Ha! Loving this discussion. This feels a very ‘alive’ topic for me right now. I was once a habitual ‘repeater’ (ten years working at a monthly magazine?). Now I tend to push in the opposite direction. But I notice my ‘attachment to non-attachment’ can be just as much an avoidance tactic.
I also notice that there are ‘good’ types of creative repetition:
– of format (the first episodes of a new sitcom are often clunky, until the basic elements are all familiar, and then things get more interesting)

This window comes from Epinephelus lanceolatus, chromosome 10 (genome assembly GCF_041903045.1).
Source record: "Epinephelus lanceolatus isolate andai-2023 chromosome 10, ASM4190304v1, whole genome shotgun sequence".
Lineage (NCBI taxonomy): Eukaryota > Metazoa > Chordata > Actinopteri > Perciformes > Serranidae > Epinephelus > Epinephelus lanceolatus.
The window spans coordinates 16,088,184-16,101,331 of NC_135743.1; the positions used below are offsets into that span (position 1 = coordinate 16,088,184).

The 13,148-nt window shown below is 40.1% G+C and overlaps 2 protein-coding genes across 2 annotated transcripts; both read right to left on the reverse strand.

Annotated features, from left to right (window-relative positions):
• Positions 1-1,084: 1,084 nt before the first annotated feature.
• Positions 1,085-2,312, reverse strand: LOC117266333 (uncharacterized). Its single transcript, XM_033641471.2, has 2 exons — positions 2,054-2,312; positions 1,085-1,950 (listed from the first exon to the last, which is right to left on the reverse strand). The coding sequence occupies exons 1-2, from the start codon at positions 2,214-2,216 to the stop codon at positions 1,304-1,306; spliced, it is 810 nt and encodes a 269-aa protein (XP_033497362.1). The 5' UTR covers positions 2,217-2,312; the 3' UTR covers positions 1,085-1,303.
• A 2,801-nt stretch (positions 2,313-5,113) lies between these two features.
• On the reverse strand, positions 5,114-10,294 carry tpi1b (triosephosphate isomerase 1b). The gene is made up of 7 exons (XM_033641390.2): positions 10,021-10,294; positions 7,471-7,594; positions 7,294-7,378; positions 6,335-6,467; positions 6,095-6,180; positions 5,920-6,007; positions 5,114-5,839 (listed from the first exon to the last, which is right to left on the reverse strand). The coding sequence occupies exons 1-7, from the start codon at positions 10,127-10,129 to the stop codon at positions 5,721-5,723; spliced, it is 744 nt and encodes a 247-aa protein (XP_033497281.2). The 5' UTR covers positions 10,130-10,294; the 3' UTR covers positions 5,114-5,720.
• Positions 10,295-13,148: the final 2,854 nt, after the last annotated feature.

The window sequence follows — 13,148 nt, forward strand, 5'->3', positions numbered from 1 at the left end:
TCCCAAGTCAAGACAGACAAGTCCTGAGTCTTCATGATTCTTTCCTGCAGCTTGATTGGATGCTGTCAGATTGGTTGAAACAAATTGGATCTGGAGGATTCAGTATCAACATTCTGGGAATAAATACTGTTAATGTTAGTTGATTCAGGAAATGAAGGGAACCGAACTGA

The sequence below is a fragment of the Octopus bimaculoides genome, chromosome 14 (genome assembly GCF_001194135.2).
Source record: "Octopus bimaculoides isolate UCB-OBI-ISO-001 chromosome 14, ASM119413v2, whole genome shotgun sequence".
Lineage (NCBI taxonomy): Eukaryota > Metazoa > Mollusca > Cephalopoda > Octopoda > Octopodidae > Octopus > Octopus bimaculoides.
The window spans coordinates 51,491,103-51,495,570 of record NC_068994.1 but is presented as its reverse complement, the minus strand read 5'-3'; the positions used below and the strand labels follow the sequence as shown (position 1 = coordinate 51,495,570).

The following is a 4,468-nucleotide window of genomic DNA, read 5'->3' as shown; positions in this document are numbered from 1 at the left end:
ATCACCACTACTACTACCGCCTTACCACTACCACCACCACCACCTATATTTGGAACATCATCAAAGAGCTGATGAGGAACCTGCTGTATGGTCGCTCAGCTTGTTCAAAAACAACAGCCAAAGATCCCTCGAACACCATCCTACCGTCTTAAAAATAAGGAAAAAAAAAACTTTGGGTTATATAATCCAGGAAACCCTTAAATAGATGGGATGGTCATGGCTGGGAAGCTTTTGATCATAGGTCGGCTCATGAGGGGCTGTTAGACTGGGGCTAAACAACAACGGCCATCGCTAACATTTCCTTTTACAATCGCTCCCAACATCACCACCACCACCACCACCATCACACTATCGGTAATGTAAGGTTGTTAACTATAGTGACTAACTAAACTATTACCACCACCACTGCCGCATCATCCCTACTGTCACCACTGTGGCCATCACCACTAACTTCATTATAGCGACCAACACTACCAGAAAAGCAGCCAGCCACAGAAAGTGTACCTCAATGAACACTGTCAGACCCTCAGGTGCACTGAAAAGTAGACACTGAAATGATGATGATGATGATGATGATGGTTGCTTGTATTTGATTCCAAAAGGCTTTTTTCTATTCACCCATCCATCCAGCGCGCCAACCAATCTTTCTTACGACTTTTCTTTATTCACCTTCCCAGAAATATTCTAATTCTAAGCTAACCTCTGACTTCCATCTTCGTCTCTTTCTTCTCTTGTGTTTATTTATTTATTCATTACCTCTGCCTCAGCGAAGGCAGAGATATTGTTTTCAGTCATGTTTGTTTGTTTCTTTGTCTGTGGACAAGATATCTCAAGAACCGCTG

– of craft (the idea that by the time a potter throws the 10,000th pot, they aren’t making with their ‘ego’ any more
– of whatever’s going on when kids ask for the same story over and over: they are ‘alive in the moment’ *becausw* of the repetition.